If it looks fishy, it probably is. 

That’s a good mindset to have, particularly when referencing the increasing amount of scams hitting the Internet these days.

Now, there is a new influx of viruses finding their way through the digital world, one of which is working – and working well: the Reveton Virus, used in conjunction with Citadel malware.

“This virus comes from hijacked web pages or from emails saying they are from the Better Business Bureau, FedEx, or UPS,” said Tom Stutsman, chief executive officer of Quik Techs Computer Services in Oro Valley. 

Generally, emails from the fraudulent UPS or FedEx will inform the victim that a package en route has been returned due to an addressing error. The fake Better Business Bureau emails appear to be a complaint, and are often targeted toward business owners.

Once clicked, the virus takes over the user’s computer.

“What these viruses do is hold your computer ransom with a screen that says it is from the FBI or CIA, and scares you into sending a MoneyPak of between $250 and $600,” said Stutsman. “It will say that you have 24 hours to do it, or you will be indicted.”

Sadly, many users buy into the scam out of fear.

When a victim attempts to send a MoneyPak for the requested dollar amount, they will find nothing further happens. That’s because at this point, the criminal has everything needed to accept the funds.

“This is usually when I get the phone call and inform the customer that this is a scam, and to come over so we can remove the virus,” said Stutsman. “So now the customer is not only out the money they sent, but also the money for the service call. These viruses have also collected credit card info.”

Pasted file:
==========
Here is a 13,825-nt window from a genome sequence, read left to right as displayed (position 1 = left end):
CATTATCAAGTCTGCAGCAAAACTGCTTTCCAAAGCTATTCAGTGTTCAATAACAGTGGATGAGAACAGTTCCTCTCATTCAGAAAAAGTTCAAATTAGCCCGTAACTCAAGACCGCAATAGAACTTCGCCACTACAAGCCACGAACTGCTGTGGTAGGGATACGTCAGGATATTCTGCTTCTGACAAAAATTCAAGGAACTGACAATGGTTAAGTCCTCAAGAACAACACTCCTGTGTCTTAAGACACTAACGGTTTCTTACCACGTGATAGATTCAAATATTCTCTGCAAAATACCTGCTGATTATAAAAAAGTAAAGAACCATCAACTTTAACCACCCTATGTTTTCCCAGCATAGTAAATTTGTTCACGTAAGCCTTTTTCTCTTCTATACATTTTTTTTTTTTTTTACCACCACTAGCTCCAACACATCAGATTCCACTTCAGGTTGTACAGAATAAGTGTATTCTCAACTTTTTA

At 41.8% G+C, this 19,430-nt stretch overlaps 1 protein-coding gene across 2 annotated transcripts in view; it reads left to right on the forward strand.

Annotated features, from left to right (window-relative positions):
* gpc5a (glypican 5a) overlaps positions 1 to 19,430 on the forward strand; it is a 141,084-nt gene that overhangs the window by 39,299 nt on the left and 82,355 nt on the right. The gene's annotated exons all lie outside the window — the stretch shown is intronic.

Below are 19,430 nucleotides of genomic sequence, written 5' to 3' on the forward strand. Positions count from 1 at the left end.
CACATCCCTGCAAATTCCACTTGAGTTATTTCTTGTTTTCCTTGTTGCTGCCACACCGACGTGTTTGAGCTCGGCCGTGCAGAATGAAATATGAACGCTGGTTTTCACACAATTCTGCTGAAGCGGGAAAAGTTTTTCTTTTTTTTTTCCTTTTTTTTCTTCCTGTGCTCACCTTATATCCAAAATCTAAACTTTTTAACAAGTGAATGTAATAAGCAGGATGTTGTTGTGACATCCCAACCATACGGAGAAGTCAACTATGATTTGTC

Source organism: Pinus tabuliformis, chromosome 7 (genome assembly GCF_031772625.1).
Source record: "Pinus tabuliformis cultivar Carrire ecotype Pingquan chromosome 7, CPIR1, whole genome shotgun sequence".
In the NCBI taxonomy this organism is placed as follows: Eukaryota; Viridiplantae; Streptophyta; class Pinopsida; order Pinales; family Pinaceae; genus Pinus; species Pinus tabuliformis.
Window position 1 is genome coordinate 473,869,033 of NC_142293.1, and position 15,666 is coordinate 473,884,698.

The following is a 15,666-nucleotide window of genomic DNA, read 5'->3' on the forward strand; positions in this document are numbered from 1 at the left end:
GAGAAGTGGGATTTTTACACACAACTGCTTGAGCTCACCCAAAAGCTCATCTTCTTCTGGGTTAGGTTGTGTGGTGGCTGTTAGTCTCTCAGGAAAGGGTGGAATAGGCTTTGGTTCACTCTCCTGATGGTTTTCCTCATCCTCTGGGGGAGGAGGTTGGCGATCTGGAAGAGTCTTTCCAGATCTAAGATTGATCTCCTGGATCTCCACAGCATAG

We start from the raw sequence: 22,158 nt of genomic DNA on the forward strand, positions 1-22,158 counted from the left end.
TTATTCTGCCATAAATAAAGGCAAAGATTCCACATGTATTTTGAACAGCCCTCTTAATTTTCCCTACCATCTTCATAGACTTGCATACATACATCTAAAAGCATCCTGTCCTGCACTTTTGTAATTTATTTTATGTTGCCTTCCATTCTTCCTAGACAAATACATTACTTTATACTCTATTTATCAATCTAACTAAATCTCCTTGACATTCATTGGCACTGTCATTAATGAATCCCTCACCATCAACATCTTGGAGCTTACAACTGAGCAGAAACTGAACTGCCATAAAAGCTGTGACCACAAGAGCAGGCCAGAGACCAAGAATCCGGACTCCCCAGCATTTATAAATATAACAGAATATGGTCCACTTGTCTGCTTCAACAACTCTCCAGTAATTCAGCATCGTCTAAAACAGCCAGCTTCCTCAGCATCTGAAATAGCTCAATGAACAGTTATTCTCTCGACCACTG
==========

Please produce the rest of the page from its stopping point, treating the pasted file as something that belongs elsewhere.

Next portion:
Stutsman says it is often people in the older age group that are being taken advantage of because they are not as familiar with fraudulent-looking emails as the younger generation.

Stutsman has some words of advice for potential victims.

“The FBI is not going to take over your machine,” he said. “If they want to indict you, they will show up at your door. Anytime anyone is requesting money on your computer, it is most likely a virus.”

The virus has come to the attention of Oro Valley police, who currently have been working to get the word out as well.

“When we saw this, we ended up sending out a notice to Rancho Vistoso, which is where the incident occurred, warning the community of this,” said Oro Valley Police Department spokesperson Lt. Kara Riley. 

The department will continue its awareness efforts when it sends out a notice to the town’s Adopt-A-Business program, neighborhood watch organizations, and homeowner’s associations the beginning of next week.

Because the virus has reached the national level, the FBI is offering some tips to avoid becoming a victim.

-Do not pay any money or provide any personal information

-Contact a computer professional to remove Reveton and Citadel from your computer

-Be aware that even if you are able to unfreeze your computer on your own, the malware may still operate in the background. Certain types of malware have been known to capture personal information such as usernames, passwords, and credit card numbers through embedded keystroke logging programs. 

-File a complaint and look for updates about the Reveton virus on the IC3 website.

The IC3 (Internet Complaint Center) website is www.ic3.gov.

For more information on services offered by Quik Techs Computer Services in Oro Valley, visit www.quiktechs.com.

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